Wolves To 900-Yards Possible For This Rifle & Load!
September 24, 2011
Building A Dedicated Wolf Rifle & Load
I have long been a fan of the .308 Winchester cartridge. I've owned a number of super accurate bolt-action rifles chambered for the round over the years - a few of which would continue to group extremely well at 500 and 600 yards. This was especially true when time was taken to precisely handcraft loads tailored for each. The great accuracy of those rifles and loads made me realize why the .308 Winchester (a.k.a. 7.62 NATO among military circles) was such a popular caliber among competition long range rifle shooters.
If rifles chambered for .308 Winchester do have a downfall, it would be that the cartridge, while extremely accurate out of a quality rifle, is not exactly a powerhouse once past 500 yards. One of my favored "to 500 yards" elk, deer and pronghorn loads for this cartridge gets a 165-grain Hornady .308" InterLock SP (.387 b.c.) out of the muzzle of a 24-inch barrel at around 2,700 f.p.s. By the time the load gets to 500 yards, it has slowed to around 1,650 f.p.s. At the muzzle, the load is good for right at 2,670 f.p.e. - while out at 500 yards, it hits with just under 1,000 f.p.e. That's still good for taking deer-sized game, but it's getting marginal for elk.
With wolf seasons now scheduled for the Northern Rockies states, I decided to put together a rifle...scope...load combo specifically for hunting wolves - one with the retained velocity and energy needed for shots possibly out to 700 or 800 yards, and maybe even farther. When glassing from one mountain ridge to another here in western Montana, the distance can stretch out quite a ways. Several of the spots I hunt, I can often glass meadows and open ridges that are in the neighborhood of a half-mile away. While some of this county's top rifle shots have won 1,000 yard matches with rifles in .308, I knew the retained energy was really down at that distance with a bullet of .380 to .400 b.c..
(Photo Above - Most shots at game, any game, are generally well under 500 yards, and the majority of today's wolf hunters simply rely on the same rifle they use for other big game.)
Getting a shot at a wolf could be a once-in-a-lifetime opportunity, and I wanted a rifle capable of at least reaching out to 600 yards - and I wanted a load and bullet fully capable of retaining the energy to get the job done on a tough predator that could top 140 to 150 pounds. In the same light, I did not want a bullet that would fragment and possibly blow a huge hole in the pelt when exiting out the other side.
My rifle and caliber choice was easily filled when I picked up a very nice used stainless steel Winchester Model 70 in .300 Winchester Short Magnum. And, that's exactly the caliber I was considering, since my goal from the outset was to develop a load for the caliber that would shoot a bit like a .308 Win. on steroids. (Photo of rifle at right.)
I got in touch with my good friends over at Western Powders, in Miles City, MT to see what powder they recommended. Keith Anderson, who handles the ballistics department suggested I give the company's Accurate Arms 4350 powder a try. So I turned to the Accurate Arms load data, and found that with a 165-grain bullet, recommended loads with the powder started at 61.2 grains, which gets the bullet out of a 24 inch barrel at 2,823 f.p.e.. The recommended maximum load of AA4350 behind a bullet of this weight is 68 grains, producing 3,137 f.p.s..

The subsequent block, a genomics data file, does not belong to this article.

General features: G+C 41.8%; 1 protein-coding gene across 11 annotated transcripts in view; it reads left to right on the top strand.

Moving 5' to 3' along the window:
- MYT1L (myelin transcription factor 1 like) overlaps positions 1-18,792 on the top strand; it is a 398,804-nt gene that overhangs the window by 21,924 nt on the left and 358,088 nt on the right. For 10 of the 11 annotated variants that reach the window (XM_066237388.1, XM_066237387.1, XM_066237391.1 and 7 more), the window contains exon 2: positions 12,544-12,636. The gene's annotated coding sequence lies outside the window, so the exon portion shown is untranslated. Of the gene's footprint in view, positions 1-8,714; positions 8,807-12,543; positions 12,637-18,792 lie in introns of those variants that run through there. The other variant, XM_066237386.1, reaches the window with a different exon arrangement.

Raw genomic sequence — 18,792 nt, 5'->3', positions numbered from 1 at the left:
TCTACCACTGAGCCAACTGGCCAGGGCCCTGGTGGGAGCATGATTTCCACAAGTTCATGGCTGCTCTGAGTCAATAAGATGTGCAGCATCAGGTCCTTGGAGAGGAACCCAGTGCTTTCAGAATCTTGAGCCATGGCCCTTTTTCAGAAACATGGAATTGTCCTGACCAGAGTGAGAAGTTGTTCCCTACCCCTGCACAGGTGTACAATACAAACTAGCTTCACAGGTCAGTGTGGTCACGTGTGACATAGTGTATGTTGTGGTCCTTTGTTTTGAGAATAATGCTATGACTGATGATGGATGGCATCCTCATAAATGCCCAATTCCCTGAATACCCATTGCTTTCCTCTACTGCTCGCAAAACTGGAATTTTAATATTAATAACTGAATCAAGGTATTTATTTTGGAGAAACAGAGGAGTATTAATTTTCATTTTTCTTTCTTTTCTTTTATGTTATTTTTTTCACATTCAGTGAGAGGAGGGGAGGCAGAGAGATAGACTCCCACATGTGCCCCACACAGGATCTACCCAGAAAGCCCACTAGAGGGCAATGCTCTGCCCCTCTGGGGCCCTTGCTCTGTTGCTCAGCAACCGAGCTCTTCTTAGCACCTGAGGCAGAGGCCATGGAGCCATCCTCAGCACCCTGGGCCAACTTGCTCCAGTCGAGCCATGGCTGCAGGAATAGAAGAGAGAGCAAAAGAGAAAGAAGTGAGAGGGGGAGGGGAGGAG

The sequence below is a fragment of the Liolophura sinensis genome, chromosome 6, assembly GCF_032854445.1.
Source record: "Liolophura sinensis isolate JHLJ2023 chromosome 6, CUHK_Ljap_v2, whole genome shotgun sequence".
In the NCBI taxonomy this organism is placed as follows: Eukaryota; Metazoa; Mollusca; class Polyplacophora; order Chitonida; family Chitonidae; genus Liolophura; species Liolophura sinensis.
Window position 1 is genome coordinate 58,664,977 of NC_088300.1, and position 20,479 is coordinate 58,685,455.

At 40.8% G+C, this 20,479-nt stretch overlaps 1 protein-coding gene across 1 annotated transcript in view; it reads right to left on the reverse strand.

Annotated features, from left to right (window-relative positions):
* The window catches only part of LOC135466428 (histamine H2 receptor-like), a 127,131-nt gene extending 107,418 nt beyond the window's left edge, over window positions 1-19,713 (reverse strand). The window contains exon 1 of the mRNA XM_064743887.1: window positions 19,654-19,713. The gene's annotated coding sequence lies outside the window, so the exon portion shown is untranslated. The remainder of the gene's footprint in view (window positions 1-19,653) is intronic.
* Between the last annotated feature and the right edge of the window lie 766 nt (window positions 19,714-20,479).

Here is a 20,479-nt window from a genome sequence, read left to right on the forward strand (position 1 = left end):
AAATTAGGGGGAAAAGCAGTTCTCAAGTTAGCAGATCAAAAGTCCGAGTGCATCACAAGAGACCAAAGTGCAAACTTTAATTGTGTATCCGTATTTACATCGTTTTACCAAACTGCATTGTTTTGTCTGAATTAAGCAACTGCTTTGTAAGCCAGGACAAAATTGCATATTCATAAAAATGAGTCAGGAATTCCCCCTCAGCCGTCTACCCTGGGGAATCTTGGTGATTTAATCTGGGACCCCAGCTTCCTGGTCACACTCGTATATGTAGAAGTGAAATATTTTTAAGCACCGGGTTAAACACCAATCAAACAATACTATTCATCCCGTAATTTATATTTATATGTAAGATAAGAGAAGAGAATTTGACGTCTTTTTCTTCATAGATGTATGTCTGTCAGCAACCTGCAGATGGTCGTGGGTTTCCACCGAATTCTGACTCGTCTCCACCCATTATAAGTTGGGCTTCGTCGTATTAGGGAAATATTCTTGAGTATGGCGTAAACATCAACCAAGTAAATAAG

I liked the velocity range. In the past, I've only had a few rifles that tended to shoot very well with the hottest recommended loads, so I decided to start a notch and a half down from "Max"...with 66.5 grains. And during my first go around, I decided to play with two different bullets - the 165-grain Hornady .308" GMX bullet and the Barnes TSX BT of the same weight. Both of these bullets are "Non-Leaded". The Barnes TSX is an all-copper bullet with a small hollow-pointed somewhat spire-pointed nose, the Hornady GMX is a polymer-tipped gilded metal bullet (brass that is rich in copper). Both have been designed to expand well, and retain near 100-percent weight retention. And I chose these two bullets to avoid bullet fragmentation and the chances of blowing a huge hole on the exit side.
(Following photo shows the .300 WSM [left] compared to the .308 Win. - loaded with the same 165-grain Hornady 165-grain GMX bullet. The greater powder capacity of the .300 WSM gives it a tremendous velocity and range advantage.)
The velocity difference was negligible. With 66.5 grains of AA 4350, the Barnes TSX BT exited the 24-inch barrel at 3,073 f.p.s., the slightly longer Hornady GMX got on its way at 3,068 f.p.s. Both shot great. During my initial shooting, I had one of the 3-12x50mm Hi-Lux Optics "Top Angle Professional" model scopes mounted on the rifle. Both bullets proved fully capable of punching solid 1- to 1 1/4 inch hundred yard groups - with a few sub 1-inchers. So, I decided to run a couple of 10-shot groups with each to see which could be counted on to produce the tightest groups.
My plans were to make this an honest long range wolf rifle - one that I could count on for placing killing shots out to 600 or 700 yard shots. So, I upgraded to a scope better suited for super long range work - one of the 7-30x50mm Hi-Lux "Top Angle Professional" models. And at the highest magnification, you can count the fleas on a wolf.
With the scope set at 10x, and easily focused for a sharp target image, using the top-
angle focus turret, I again found both bullets to shoot exceptionally well. The Barnes 165-grain TSX BT kept all ten shots right at an inch. But in the end, it was the Hornady 165-grain GMX that won out. The target shown here shows the ten-shot group punched, measuring right at .625" center-
to-center (from what I could determine "center").